Launched in 2014, PhotoSparks is a weekly feature from YourStory, with photographs that celebrate the spirit of creativity and innovation. In the earlier 455 posts, we featured an art festival, cartoon gallery. world music festival, telecom expo, millets fair, climate change expo, wildlife conference, startup festival, Diwali rangoli, and jazz festival.
The Spandan Global Art and Cultural Foundation from Goa recently held an exhibition at Venkatappa Art Gallery in Bengaluru, titled Incredible Talents. The five-day exhibition featured the works of 14 artists from Karnataka, Maharashtra, Telangana and Kerala.
The festival is curated by Anant Vikas, who also publishes a quarterly art magazine aptly named ArtBeat (Spandan means ‘heartbeat’). He has curated over a hundred art exhibitions, and encourages artists to write about their work as well.
For Bengaluru artist Banani Kundu, art is a reflection of life and can have a huge social impact. “This implies a high level of responsibility for every artist, whether a painter or theatre person,” she explains, in a chat with YourStory.
Her paintings have devotional and social themes. “I collect my subjects from the surroundings, and for that, I always keep my inner eyes open. The medium then follows,” Banani says. “I run a daycare centre, and my progress on canvas is more on the days that I work. Most probably, this is due to positive energy from the kids,” she jokes.
Her works have been exhibited in Kolkata and Bengaluru, and are priced from Rs 35,000 to Rs 55,000. “For me, success lies in inner satisfaction. This comes to me if I am able to effectively convey my thoughts on canvas, or if I receive honest appreciation of my work,” Banani explains.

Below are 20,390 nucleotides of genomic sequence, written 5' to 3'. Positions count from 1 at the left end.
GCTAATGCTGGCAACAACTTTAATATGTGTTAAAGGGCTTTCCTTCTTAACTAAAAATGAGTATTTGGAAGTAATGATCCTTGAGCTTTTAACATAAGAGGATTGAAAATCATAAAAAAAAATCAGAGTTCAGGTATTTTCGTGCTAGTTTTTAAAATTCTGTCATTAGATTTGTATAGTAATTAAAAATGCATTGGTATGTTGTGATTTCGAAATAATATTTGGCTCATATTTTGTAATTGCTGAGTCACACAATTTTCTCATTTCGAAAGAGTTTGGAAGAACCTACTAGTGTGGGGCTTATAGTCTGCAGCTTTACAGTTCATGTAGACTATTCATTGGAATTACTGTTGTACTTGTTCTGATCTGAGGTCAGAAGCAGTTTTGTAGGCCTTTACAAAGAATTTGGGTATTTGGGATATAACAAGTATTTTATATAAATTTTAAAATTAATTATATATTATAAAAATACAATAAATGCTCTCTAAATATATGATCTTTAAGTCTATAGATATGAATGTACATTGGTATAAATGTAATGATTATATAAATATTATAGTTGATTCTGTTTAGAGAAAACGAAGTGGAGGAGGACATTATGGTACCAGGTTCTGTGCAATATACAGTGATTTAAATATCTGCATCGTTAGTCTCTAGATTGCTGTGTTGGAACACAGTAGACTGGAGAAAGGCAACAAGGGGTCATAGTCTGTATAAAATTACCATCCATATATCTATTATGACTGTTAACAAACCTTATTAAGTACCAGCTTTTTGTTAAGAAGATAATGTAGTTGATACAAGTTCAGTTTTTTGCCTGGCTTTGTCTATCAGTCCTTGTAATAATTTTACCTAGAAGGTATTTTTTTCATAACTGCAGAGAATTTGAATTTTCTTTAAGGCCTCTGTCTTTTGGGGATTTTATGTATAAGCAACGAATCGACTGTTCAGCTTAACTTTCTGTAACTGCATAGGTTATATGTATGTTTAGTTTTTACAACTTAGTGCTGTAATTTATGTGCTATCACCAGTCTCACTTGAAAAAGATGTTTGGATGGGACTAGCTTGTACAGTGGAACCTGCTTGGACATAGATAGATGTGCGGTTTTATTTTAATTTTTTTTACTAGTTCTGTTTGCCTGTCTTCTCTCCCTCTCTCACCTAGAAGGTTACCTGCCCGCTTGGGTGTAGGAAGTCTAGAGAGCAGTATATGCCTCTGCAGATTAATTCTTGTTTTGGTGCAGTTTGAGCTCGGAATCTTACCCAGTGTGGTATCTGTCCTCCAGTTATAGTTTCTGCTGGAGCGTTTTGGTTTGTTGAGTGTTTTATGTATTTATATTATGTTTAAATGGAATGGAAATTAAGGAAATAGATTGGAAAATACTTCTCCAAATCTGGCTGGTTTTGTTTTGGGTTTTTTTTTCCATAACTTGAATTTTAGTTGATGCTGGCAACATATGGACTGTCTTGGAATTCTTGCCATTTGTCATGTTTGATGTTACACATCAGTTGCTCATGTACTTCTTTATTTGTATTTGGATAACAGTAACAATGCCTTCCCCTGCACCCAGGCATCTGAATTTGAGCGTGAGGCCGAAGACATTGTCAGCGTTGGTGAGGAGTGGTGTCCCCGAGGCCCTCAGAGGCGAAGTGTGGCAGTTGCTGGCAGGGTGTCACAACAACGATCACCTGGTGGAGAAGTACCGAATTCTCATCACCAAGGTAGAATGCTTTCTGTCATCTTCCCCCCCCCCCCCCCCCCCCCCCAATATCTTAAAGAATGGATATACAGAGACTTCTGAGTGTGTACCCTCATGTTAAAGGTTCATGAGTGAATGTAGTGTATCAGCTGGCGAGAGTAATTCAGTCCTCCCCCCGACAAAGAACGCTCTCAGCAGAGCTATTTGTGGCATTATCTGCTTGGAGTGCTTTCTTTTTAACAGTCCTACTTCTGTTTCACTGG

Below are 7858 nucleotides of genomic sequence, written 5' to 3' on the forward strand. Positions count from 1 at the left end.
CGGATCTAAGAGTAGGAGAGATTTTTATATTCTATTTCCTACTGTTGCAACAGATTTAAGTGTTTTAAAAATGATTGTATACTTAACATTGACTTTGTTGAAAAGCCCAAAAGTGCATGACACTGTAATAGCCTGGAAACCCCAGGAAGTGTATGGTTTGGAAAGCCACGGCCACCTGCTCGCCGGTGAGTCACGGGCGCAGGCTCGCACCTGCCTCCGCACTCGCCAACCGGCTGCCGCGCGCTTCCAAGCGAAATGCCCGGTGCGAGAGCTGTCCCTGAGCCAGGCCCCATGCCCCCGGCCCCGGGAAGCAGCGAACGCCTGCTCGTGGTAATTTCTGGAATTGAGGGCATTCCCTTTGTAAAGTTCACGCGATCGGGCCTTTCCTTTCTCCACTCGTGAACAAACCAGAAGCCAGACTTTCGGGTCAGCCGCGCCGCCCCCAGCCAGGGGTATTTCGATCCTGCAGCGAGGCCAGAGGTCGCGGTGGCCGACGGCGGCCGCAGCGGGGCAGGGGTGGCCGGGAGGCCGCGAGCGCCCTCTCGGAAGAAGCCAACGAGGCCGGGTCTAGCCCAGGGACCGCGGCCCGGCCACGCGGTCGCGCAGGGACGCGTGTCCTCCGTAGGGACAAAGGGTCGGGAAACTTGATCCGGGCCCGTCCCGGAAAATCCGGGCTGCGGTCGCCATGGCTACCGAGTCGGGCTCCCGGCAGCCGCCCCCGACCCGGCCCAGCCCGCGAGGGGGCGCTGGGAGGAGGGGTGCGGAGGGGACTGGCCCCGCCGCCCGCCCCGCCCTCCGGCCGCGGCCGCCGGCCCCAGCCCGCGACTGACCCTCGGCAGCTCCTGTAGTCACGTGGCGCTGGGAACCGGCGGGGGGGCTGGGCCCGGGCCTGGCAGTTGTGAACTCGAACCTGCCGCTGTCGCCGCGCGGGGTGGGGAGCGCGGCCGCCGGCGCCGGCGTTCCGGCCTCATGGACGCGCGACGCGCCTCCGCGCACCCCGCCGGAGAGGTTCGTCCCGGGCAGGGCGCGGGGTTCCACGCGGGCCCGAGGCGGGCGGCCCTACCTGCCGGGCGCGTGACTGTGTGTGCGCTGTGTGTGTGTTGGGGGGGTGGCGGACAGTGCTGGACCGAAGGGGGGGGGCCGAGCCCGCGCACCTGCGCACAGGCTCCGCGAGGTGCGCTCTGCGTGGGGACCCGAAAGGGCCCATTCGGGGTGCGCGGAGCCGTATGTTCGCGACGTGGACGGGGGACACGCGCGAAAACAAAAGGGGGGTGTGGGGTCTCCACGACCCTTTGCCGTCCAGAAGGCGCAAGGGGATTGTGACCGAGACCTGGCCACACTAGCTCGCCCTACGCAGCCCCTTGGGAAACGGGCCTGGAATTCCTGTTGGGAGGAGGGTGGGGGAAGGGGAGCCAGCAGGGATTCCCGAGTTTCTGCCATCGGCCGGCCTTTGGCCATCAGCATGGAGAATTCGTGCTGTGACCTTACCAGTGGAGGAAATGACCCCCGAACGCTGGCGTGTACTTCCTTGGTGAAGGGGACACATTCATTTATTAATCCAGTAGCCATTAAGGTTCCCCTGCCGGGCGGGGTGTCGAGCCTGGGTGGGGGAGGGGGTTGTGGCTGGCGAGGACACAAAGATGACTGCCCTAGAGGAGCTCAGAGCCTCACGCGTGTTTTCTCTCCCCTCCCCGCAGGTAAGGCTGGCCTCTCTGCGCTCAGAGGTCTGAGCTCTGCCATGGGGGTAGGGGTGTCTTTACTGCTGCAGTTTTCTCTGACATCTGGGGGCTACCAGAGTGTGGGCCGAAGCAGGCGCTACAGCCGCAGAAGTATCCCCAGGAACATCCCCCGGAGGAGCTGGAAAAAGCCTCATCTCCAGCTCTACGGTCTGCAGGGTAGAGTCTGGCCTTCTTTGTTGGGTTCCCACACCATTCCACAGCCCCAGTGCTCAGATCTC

There is lots of artistic talent in all corners of India, she observes. “What is lagging is proper platforms to showcase those talents, and appropriate appreciation and fair prices for artists,” Banani adds. Standards of living are increasing, but more people need to embrace art in their living rooms.
For the Spandan show, she exhibited devotional works themed on Buddha (acrylic, with oil finish) and Ganesha (charcoal). For socially-themed artworks, Banani showcased one on Survival for Existence, and another on Dreamland. Her next projects centre on human expressions through animals like horses.
She finds participating in exhibitions to be inspiring, and the appreciation from viewers is encouraging as well. “An exhibition is a very nice platform to learn from other artists,” Banani adds. She advises audiences to openly share their understanding of the artworks, which will give artists an opportunity to introspect.
Bengaluru artist Somya Pathak draws inspiration from images as well as non-images. These range from movies and real life to thoughts and stories. “I keep making notes of these ideas and themes,” she explains.
When she is ready to start an artwork, she draws on the emotions triggered when she refers to the notes. “I then begin to iterate and flesh it out in the form of drawings, textures and colours. In a few sittings, the painting starts to take shape, though sometimes I have completely redone parts,” Somya says, explaining her creative process.
As a homemaker and mother, she is passionate and disciplined about art, and devotes two hours a day for reflection and painting. Somya has upcoming shows in Mumbai and Budapest later this year.